Figure 7
figure 7

2050 CO2 emissions impacts of heavy-duty truck decarbonization strategies.

Overarching barriers to short and long-term decarbonization strategies

For HDT decarbonization to be realized, China’s automotive industry needs to address significant barriers to the short-term strategies of energy-efficiency improvements, LNG fuel switching, and logistics improvements, as well as to long-term adoption of NEVs. Although the industry has made significant research and development investment and technological improvements in recent years, the fundamental manufacturing processes in China’s heavy-duty vehicle sector still lag behind those of other advanced economies, making it more difficult to adopt high-efficiency and NEV technologies. Key high-end production equipment is lacking, and overall manufacturing quality still needs to be improved, particularly in areas such as high-strength, precision, thin-cast iron casting; carbon fiber structure forming and connection; and precision low-temperature extrusion and forming technologies. Domestic vehicle component manufacturing companies are small in scale with minimal technological capacities, making it difficult for these small manufacturers to produce high-value-added and high-quality components, such as powertrain electronic systems, chassis electronic systems, and super-low friction components. As a result, some key vehicle components are still imported or manufactured by foreign-owned companies in China27. China still lags significantly in its adoption of key advanced technologies for HDTs; for example, all U.S. tractor-trailers and 70% of EU tractor-trailers have adopted advanced turbocharging technology, but only 5% of Chinese tractor-trailers have adopted this technology4.

China’s trucking industry has distinct institutional characteristics that also influence the potential of short-term decarbonization strategies and NEV truck deployment, including vehicle ownership and decision-making processes, and profit and financing structures. In 2016, a truck driver earned, on average, 100,000 RMB per year, and a new, traditional (internal combustion engine) HDT typically cost about 400,000 to 500,000 RMB. As a result of this profit-to-cost ratio, 84% of truck drivers who were surveyed relied on banks that provide low or zero down payments for truck loans (down payments ranged from 0 to 100,000 RMB) or other informal financing mechanisms32.

Moreover, because 71% of the truck drivers own their vehicles, policies or initiatives that increase awareness, provide driver training, and make alternative vehicles more attractive for drivers may be difficult to implement32. Being contracted through a logistics company consolidates the trucking industry and can improve operational efficiency, but different logistics companies may have different rules, fees, charges, and requirements. Promoting awareness and aligning goals and objectives across logistics companies therefore becomes another important strategy to increase the potential of NEV HDT deployment.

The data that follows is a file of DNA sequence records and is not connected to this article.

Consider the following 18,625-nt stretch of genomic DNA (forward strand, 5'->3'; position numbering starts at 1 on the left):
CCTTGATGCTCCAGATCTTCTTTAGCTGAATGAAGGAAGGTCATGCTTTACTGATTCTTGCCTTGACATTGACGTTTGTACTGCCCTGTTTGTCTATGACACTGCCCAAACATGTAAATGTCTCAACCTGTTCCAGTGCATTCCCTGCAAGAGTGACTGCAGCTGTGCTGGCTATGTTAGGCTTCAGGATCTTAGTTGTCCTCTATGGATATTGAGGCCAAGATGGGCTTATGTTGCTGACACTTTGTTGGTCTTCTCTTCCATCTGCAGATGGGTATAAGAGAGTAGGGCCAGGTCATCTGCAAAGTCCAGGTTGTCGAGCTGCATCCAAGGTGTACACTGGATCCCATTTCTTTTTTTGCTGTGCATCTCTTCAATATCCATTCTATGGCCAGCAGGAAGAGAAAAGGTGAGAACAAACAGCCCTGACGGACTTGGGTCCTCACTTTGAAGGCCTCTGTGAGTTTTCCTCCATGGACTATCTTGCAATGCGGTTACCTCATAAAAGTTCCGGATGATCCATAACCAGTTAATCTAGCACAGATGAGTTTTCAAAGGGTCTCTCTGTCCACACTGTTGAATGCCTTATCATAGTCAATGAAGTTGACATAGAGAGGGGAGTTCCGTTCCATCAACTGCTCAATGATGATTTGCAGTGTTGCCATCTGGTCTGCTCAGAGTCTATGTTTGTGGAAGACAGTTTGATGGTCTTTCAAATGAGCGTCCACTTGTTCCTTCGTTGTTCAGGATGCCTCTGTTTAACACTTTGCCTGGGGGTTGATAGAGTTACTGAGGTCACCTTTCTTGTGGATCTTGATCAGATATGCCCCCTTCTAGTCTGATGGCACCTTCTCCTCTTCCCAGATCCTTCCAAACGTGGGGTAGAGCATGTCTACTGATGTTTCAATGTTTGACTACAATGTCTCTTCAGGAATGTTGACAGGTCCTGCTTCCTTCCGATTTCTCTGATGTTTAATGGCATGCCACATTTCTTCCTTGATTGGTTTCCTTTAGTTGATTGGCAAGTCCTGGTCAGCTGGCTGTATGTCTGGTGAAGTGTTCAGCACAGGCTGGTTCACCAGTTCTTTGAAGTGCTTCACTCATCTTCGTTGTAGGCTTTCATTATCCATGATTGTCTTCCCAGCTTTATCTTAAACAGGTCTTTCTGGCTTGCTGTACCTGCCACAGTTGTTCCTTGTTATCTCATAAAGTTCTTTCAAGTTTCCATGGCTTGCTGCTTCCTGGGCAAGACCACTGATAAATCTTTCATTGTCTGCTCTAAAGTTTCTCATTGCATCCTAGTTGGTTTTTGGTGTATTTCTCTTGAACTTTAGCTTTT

For both battery electric and fuel-cell technologies specifically, infrastructure development could directly increase or limit the potential for NEV HDT deployment in China. There is concern regarding whether NEV trucks can achieve the 500-mile driving range that is typical of conventional diesel trucks and whether there is variation in actual range due to temperature and grade, load, speed, and installed versus usable battery capacity33. As of 2019, China had installed 515,000 public charging stations and 703,000 private charging stations. In 2020, this is estimated to have grown to over 1.7 million total charging stations as a result of new infrastructure stimulus announced in March 202034. Tesla has also installed more than 1000 superchargers for its light-duty vehicles in China, but fewer than 18% of total charging stations in China are fast chargers. HDTs with large battery capacities to support longer driving ranges of 400 miles or more, such as the Tesla Semi, also require a fast charging speed—10 times faster than the current fastest Tesla superchargers. A reasonable charge time of 30 min for HDTs requires a very significant draw from the power grid, with power output greater than 1200 kW35. Also, repeated (i.e., 25 times or more) fast charging can damage batteries by causing cracks, leaks, and loss in storage capacity resulting from the battery’s exposure to high temperatures and high resistance36. Other key issues related to electric vehicle charging infrastructure development include suboptimal distribution of charging stations, mismatch between demand and supply of electricity for charging, low utilization rates, compatibility issues among charging stations, parking difficulties, and long charging times.